Historical story

The riddle Hitler

How did Hitler get his ideas? What did he read? And what did he understand? These questions underlie many recent studies on Hitler. Do they also provide new insights? Or should we accept a conclusion that Harry Mulish already drew in 1962:'Hitler didn't have to read or think. He knew.'

Every year so many titles about the phenomenon Adolf Hitler are published that it no longer seems feasible to discover a line in them. Yet I make an attempt. The publication of the biography Hitler 1889-1936. Hubris (1998) and Hitler 1936-1945:Nemesis (2000) (translated into Dutch in 1999 and 2000 respectively) by British historian Ian Kershaw marks a cut-off point in the contemporary Hitler study. For two reasons:first, Kershaw settled the old battle between the "intentionalists" and "functionalists" in the historiography of Hitler and the Third Reich in his more than 2,000-page biography. That struggle started (with some precursors) in Germany in the 1960s, but also affected Anglo-Saxon historians and for decades raged like a peat fire in the historiography of Hitler and his 'thousand-year empire'. Important protagonists of that discussion were the intentionalists Klaus Hildebrand and Andreas Hillgruber and the functionalists Martin Broszat and Hans Mommsen.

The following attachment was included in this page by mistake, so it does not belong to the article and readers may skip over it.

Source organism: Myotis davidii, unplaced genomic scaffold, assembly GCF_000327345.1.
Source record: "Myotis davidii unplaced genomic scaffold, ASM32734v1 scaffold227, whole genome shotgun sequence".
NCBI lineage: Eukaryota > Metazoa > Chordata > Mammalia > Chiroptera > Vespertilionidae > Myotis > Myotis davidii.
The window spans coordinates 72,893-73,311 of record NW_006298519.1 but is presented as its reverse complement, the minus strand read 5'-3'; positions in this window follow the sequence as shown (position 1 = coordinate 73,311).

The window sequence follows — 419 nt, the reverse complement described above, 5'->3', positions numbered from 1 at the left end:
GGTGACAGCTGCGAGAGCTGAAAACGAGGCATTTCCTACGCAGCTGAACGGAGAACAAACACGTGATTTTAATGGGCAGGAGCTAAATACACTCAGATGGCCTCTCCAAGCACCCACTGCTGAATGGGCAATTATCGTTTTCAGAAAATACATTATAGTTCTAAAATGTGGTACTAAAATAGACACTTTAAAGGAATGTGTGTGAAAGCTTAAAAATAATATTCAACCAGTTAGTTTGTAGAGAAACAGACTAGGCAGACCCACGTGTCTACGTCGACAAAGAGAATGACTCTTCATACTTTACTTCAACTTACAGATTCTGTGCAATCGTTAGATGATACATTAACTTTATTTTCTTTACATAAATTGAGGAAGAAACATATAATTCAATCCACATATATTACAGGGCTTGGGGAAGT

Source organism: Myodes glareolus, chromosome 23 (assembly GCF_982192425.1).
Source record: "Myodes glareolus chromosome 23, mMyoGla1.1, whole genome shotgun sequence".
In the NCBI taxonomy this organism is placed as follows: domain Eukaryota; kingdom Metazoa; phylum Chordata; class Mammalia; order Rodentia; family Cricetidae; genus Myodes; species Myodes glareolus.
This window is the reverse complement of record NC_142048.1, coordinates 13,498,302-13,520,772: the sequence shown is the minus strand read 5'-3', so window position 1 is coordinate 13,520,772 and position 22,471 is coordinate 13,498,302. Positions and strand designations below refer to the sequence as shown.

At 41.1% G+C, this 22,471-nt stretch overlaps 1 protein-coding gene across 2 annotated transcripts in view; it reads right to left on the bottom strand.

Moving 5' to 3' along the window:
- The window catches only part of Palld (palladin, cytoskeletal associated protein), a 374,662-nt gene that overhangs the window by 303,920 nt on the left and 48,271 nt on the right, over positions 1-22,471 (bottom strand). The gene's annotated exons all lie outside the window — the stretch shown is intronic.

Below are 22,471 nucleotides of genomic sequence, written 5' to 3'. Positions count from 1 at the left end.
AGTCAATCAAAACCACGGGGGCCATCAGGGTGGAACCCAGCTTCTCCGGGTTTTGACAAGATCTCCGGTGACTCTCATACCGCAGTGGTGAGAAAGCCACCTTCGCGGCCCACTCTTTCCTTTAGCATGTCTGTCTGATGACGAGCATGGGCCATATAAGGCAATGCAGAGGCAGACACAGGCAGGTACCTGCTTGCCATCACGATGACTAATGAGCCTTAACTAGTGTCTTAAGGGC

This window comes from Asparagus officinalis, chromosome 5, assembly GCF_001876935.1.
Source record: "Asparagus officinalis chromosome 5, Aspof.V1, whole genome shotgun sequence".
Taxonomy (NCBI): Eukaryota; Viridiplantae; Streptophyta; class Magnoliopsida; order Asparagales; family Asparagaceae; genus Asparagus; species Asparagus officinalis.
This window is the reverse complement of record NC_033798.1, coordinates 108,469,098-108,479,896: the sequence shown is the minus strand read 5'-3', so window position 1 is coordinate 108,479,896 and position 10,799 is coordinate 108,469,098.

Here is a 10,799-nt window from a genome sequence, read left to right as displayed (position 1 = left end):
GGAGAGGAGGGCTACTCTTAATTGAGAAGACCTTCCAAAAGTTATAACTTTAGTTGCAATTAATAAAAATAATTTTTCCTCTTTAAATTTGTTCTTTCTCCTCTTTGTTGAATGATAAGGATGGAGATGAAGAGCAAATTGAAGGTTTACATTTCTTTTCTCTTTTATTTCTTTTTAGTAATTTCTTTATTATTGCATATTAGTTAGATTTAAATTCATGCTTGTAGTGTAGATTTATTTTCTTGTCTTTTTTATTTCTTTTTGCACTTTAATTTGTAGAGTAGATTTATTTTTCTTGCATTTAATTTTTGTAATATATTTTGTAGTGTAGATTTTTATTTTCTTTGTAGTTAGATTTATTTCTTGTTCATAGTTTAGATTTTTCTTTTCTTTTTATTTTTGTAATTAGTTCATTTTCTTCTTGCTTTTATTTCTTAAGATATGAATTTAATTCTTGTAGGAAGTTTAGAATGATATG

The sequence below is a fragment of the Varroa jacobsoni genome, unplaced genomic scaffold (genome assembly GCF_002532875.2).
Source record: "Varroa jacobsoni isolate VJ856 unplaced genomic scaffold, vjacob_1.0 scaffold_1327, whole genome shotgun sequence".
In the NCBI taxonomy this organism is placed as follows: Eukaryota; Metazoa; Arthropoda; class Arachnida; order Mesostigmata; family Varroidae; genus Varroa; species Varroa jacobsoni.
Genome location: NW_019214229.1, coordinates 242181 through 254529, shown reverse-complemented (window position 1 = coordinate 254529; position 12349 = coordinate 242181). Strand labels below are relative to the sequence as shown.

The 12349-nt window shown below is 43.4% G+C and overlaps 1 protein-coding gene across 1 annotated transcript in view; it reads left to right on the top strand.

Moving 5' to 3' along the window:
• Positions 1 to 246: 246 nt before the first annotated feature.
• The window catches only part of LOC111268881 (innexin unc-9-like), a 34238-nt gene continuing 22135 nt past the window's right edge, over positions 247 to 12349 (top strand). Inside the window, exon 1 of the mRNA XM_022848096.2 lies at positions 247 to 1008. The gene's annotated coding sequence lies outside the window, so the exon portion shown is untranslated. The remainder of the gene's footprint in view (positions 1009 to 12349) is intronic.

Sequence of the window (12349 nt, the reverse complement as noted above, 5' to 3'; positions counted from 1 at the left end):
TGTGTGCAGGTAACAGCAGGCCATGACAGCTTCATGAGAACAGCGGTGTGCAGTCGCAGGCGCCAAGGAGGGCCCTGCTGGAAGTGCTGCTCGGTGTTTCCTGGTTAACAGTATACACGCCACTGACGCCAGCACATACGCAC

The intentionalists argued that Hitler was the decisive factor of the Third Reich, making all the important decisions (such as the attack on the Soviet Union and the murder of European Jews). They did not deny that the Third Reich was not a tightly-run dictatorship, but a chaotic jumble of power centers such as the party, the bureaucracy, the SS and the Wehrmacht, working alongside each other. Hildebrand and Hillgruber, however, believed that the chaos only strengthened Hitler's power. On the other hand, Hans Mommsen in particular provoked with his statement that Hitler had been 'a weak dictator', much less powerful than has long been assumed. Martin Broszat, who wrote an excellent analysis in 1969 with Der Staat Hitlers, seemed to provide the basis for Mommsen's provocation:he showed conclusively that the Third Reich was indeed a chaotic dictatorship, in which the various authorities pushed each other to further radicalization.